Applying PMBOK to Manage Shutdowns, Turnarounds and Outages

Project Cost Management

Turnarounds are notorious for overrunning the budget. Part of the problem, as mentioned earlier in the Scope Planning section, is that budgets are rarely based upon the detailed plans/estimates for the scope. Many turnarounds have failure predetermined! Should budgets be based upon a detailed plan (or at least cover the estimate for it), turnaround managers have a reasonable basis for managing costs according to the formula used in EPC projects, as laid out by the PMBOK:

  • influencing factors that create changes to the cost baseline to ensure that changes are agreed upon
  • determining that the cost baseline has changed
  • managing the actual changes when and as they occur

At the end of a turnaround, the final scope of the execution usually encompasses several categories of work:

  • Known scope (planned/estimated)
  • Anticipated repairs (may or may not have been planned/estimated)
  • Unanticipated repairs (not planned/estimated)
  • Unauthorized work (not planned/estimated)
  • Cancelled work (planned/estimated but culled during execution)

So, prior to execution, the turnaround manager may have a budget set including known scope, anticipated repairs and some contingency for the remaining items. Because most indirect costs (not necessarily material costs though) are keyed off of the direct labor costs, the key to successful cost control in a turnaround is execution control (keeping resources productive) and scope management (balancing add-ons against non-critical work).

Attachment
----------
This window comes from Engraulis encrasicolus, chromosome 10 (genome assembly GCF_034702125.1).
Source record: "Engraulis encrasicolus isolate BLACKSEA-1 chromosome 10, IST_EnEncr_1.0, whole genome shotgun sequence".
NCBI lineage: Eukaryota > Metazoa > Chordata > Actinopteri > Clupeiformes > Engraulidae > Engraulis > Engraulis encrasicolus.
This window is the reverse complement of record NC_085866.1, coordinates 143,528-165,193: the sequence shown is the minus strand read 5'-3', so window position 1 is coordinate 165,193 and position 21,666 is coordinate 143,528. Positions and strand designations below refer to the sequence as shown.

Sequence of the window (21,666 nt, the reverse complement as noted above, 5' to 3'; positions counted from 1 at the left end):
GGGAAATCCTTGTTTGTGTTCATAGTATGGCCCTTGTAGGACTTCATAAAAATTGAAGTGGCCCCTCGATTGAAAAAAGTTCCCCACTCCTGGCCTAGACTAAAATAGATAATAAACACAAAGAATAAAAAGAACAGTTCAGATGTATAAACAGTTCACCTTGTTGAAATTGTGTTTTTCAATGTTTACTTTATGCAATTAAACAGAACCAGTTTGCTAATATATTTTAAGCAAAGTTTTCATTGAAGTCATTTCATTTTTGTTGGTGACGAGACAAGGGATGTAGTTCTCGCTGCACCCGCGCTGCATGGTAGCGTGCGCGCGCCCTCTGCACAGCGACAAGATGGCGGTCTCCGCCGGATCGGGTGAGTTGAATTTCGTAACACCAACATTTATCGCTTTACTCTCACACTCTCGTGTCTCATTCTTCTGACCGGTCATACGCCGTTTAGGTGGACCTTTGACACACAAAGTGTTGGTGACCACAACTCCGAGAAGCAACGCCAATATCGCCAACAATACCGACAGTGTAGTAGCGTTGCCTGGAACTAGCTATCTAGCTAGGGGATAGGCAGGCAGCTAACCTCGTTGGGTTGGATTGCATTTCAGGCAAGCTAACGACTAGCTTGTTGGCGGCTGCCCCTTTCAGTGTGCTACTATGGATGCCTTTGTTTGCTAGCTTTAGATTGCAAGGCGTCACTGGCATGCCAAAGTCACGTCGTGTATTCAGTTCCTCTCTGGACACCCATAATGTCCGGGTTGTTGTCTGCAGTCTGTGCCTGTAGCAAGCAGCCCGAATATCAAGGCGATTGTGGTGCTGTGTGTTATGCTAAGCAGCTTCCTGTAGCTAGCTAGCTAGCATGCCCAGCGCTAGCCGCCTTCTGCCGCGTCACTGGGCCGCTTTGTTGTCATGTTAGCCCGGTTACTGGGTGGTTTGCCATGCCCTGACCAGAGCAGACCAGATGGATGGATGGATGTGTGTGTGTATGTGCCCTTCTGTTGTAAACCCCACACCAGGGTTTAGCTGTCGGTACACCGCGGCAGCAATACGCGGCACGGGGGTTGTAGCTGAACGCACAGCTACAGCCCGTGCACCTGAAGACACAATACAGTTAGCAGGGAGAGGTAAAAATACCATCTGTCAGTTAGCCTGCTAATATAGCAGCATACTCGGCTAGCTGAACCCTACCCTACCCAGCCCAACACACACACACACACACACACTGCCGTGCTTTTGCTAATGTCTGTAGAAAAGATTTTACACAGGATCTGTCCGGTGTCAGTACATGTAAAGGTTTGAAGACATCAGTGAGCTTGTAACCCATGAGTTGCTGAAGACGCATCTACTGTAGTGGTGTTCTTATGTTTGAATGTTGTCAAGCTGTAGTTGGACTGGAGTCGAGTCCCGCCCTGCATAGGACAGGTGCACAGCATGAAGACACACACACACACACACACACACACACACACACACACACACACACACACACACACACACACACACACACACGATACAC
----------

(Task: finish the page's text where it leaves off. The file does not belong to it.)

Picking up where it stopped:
Earned Value Management

In most cases, it is very difficult to obtain a meaningful earned value analysis in a turnaround. There are several problems that conspire to frustrate the system:

  • The process for capturing and approving actual hours usually lags the progress updates by at least one shift if not two or three
  • The application of the correct work order / cost code number on timesheets is poor
  • Unauthorized work is charged to existing work orders / cost codes but not captured for planning / estimating

Where earned value analysis is conducted, it may be most meaningful to compare numbers broken out by resource type instead of by work order / cost code. In this fashion, managers may have a some measure of the productivity of the resource relative to the schedule.

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Authored by Bernard Ertl, Partner, InterPlan Systems

Bernard Ertl has a bachelor’s degree in Computer Science and extensive field experience planning and managing turnarounds in the oil refining and petrochemical process industries.

Applying PMBOK to Manage Shutdowns, Turnarounds and Outages was also published in Maintenance and Asset Management Journal Vol 20, No 3, Autumn 2005.